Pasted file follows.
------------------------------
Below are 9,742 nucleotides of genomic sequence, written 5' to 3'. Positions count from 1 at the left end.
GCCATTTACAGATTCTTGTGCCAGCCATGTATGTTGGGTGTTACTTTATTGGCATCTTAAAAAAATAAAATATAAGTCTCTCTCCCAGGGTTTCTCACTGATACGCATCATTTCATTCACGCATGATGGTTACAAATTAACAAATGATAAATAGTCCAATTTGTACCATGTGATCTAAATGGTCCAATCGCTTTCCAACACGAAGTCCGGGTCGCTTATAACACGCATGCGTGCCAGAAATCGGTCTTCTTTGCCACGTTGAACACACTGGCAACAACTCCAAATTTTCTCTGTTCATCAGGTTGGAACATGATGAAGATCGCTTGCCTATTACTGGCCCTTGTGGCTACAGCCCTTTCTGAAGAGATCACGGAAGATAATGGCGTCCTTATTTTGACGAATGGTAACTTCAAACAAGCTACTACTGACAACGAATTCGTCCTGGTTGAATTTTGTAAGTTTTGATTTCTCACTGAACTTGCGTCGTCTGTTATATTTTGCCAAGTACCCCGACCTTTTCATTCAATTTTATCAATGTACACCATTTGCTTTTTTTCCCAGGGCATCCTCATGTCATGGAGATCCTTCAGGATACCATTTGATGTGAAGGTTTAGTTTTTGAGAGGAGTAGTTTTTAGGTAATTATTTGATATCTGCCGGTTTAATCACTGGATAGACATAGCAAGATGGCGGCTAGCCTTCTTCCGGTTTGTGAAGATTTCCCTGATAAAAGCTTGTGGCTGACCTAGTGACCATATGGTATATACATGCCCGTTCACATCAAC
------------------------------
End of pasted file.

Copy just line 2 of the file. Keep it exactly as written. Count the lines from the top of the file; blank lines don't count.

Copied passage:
GCCATTTACAGATTCTTGTGCCAGCCATGTATGTTGGGTGTTACTTTATTGGCATCTTAAAAAAATAAAATATAAGTCTCTCTCCCAGGGTTTCTCACTGATACGCATCATTTCATTCACGCATGATGGTTACAAATTAACAAATGATAAATAGTCCAATTTGTACCATGTGATCTAAATGGTCCAATCGCTTTCCAACACGAAGTCCGGGTCGCTTATAACACGCATGCGTGCCAGAAATCGGTCTTCTTTGCCACGTTGAACACACTGGCAACAACTCCAAATTTTCTCTGTTCATCAGGTTGGAACATGATGAAGATCGCTTGCCTATTACTGGCCCTTGTGGCTACAGCCCTTTCTGAAGAGATCACGGAAGATAATGGCGTCCTTATTTTGACGAATGGTAACTTCAAACAAGCTACTACTGACAACGAATTCGTCCTGGTTGAATTTTGTAAGTTTTGATTTCTCACTGAACTTGCGTCGTCTGTTATATTTTGCCAAGTACCCCGACCTTTTCATTCAATTTTATCAATGTACACCATTTGCTTTTTTTCCCAGGGCATCCTCATGTCATGGAGATCCTTCAGGATACCATTTGATGTGAAGGTTTAGTTTTTGAGAGGAGTAGTTTTTAGGTAATTATTTGATATCTGCCGGTTTAATCACTGGATAGACATAGCAAGATGGCGGCTAGCCTTCTTCCGGTTTGTGAAGATTTCCCTGATAAAAGCTTGTGGCTGACCTAGTGACCATATGGTATATACATGCCCGTTCACATCAAC